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Gov’t to encourage reading

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Students study at the National Library in Phnom Penh yesterday afternoon. A new sub-decree signed by Hun Sen earlier this month will see an annual day of reading start next year in March. Hong Menea

Gov’t to encourage reading

Cambodia will celebrate an annual day of reading from March 11 in an effort to promote the habit nationally, according to a sub-decree signed by Prime Minister Hun Sen on Monday.

The decree calls on ministries, education institutes, local authorities, NGOs and the private sector to join in encouraging all citizens to embrace a love of reading and “the culture of the Cambodian people”.

Although literacy rates in the country are on the increase – UNESCO estimates almost 78 per cent among adults – popular reading habits continue to lag. According to a 2014 study by the literacy NGO Room to Read, Cambodians consume an average of just 1.5 books per year.

Khlot Vibolla, director of the National Library, confirmed that the number of students coming to research and peruse the facility’s collection has almost halved over the past year to around 100-150 per day.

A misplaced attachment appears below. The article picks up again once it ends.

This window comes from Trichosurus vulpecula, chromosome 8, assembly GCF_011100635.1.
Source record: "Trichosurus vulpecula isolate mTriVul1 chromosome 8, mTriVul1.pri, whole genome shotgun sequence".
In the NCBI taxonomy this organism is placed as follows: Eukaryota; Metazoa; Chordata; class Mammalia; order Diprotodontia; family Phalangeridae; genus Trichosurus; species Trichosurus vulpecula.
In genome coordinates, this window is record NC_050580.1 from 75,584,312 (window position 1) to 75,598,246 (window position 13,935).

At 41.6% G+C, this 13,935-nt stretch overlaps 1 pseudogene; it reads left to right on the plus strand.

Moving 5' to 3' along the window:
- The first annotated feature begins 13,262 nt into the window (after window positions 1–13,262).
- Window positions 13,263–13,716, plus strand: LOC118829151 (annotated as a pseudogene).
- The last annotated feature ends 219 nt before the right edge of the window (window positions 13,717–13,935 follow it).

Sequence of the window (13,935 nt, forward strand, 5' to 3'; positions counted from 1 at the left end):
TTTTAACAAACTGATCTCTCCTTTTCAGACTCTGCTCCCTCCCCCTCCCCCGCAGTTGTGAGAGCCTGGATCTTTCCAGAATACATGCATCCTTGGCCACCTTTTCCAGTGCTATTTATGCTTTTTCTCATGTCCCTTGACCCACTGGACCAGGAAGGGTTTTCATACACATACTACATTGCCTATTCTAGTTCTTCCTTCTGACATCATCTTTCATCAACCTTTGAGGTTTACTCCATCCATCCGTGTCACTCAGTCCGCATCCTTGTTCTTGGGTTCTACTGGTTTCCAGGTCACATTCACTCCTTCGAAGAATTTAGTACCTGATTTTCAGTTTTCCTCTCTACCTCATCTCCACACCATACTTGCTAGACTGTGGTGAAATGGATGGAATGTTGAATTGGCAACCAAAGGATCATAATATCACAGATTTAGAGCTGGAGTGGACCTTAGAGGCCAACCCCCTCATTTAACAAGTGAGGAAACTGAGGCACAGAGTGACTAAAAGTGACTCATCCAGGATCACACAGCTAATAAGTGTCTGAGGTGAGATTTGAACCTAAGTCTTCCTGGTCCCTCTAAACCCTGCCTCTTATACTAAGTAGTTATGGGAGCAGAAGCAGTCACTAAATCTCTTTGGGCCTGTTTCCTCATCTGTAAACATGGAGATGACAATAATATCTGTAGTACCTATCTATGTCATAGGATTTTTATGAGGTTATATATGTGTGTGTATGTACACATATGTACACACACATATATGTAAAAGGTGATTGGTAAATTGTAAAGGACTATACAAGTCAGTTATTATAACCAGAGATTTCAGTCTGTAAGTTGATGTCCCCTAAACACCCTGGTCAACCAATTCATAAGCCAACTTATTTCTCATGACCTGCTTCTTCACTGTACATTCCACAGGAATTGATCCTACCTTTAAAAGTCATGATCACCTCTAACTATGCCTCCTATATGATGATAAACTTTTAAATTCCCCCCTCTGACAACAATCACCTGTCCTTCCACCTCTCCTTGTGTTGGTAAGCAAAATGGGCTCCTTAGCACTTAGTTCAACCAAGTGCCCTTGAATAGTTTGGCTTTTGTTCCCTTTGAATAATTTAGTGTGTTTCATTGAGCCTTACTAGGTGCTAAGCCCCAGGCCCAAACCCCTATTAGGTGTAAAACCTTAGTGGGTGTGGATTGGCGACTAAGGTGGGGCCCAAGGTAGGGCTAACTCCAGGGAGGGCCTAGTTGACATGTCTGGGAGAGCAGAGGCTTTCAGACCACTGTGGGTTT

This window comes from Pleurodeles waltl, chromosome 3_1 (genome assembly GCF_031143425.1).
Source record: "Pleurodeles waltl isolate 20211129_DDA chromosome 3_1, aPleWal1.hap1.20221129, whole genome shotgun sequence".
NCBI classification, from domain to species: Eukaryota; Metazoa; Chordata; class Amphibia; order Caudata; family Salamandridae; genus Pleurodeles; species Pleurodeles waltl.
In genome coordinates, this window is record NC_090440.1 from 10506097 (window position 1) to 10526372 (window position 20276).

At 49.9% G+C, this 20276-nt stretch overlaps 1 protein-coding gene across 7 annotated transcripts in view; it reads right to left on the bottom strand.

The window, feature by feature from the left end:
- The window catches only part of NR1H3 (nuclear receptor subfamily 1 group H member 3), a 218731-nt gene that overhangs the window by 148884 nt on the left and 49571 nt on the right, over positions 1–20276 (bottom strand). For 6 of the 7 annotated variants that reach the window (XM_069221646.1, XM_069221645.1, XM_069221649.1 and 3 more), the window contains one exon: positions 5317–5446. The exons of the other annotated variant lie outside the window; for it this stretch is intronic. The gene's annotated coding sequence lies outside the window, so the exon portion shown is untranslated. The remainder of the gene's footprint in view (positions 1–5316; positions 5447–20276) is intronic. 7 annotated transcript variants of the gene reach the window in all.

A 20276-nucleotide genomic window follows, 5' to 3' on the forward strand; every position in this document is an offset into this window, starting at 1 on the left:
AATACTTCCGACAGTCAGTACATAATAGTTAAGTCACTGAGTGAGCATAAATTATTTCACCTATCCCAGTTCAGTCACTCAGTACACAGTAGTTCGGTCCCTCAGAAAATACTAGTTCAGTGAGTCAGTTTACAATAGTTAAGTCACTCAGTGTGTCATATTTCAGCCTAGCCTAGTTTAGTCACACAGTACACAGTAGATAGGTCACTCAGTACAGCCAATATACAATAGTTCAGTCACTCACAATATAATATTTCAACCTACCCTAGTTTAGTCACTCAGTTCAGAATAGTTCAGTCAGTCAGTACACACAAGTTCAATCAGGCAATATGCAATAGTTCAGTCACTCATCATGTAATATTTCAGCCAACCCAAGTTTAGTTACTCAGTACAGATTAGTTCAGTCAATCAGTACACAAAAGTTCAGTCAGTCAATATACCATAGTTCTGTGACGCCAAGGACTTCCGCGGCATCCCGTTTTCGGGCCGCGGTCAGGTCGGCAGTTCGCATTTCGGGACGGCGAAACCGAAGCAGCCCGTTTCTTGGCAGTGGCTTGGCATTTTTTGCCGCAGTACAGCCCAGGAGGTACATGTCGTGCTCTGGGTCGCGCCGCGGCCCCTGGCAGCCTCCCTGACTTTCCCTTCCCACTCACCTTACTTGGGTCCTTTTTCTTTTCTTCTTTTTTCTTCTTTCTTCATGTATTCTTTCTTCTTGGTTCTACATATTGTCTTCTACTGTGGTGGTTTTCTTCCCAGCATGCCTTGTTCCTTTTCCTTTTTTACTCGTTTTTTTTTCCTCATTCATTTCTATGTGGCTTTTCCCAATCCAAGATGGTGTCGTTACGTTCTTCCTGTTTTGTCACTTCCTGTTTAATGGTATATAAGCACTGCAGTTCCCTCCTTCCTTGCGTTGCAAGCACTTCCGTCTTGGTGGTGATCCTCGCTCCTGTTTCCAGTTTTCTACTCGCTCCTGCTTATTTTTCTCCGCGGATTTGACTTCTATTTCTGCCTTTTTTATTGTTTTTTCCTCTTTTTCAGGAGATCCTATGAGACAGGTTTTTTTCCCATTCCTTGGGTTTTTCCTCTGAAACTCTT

“People in other countries have the habit of reading – when sitting on a plane or bus or whenever they have free time, they’ll always read,” she said. “But for us Cambodians, there is little of this culture.

We must urge our children from age 5 to read for at least 15 minutes each day.”

Book lovers agree that Hun Sen’s initiative is a good stepping stone to cultivating the habit on a popular level.

“We do not read very much as a culture due to past issues around war and immigration,” says Hok Sothik, president of Cambodia’s Librarians and Document Association and head of the local publishing NGO SIPAR.

“We hope that the national day will awaken or renew Cambodians’ desire to read as in other countries.”

However, according to Siv Meng, the author of several romance novels and self-help books (and a regular contributor to the Post’s property section), the new festival needs to be coupled with a boost to education programs as well as to the local industry.

“The Ministry of Education needs to push their reading program in schools harder, encouraging engagement with the world and critical thought,” Meng said, noting that the low quality of contemporary Khmer literature is an obstacle to cultivating a love of reading.

“Often people don’t want to read because the books available in Khmer are no good. Many writers here have become too proud, so they don’t study, read other literature or strive to improve their writing.”

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